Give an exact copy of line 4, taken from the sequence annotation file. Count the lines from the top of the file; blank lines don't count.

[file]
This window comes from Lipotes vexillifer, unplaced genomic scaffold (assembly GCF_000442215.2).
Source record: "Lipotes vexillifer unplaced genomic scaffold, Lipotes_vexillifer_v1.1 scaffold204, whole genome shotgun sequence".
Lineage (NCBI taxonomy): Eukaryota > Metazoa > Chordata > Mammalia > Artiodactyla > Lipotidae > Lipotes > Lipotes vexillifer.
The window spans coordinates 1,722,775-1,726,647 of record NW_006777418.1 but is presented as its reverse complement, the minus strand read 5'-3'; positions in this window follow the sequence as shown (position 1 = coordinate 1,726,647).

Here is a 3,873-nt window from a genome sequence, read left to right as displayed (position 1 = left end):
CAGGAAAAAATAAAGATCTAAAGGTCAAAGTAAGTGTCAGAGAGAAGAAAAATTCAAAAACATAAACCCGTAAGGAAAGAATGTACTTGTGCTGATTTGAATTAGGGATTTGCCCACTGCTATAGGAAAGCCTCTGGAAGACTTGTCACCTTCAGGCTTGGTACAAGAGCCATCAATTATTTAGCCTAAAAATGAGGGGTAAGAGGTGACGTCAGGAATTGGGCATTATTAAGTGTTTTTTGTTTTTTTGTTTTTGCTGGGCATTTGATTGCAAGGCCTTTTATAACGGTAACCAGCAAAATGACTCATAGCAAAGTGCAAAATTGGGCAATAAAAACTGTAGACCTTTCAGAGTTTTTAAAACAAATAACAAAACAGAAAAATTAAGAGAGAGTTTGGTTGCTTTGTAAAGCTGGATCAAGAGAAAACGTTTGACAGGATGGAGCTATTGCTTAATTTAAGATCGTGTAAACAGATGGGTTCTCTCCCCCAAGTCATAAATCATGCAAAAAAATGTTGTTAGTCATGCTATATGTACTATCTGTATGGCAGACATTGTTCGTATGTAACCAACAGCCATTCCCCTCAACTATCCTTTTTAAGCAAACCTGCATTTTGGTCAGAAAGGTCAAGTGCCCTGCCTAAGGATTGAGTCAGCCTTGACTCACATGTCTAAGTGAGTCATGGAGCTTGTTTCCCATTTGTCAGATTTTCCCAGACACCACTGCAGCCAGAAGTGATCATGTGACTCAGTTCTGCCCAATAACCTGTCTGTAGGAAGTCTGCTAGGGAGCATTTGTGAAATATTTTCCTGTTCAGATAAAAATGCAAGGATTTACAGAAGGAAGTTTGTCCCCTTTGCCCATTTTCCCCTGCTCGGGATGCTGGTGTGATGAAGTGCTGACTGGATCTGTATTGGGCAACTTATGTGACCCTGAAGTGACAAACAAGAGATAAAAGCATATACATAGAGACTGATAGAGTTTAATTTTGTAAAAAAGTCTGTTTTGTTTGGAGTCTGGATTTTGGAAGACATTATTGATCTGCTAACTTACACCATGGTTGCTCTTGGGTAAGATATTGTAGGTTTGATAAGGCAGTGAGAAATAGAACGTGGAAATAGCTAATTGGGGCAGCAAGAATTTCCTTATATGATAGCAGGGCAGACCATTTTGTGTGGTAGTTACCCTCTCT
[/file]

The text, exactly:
The window spans coordinates 1,722,775-1,726,647 of record NW_006777418.1 but is presented as its reverse complement, the minus strand read 5'-3'; positions in this window follow the sequence as shown (position 1 = coordinate 1,726,647).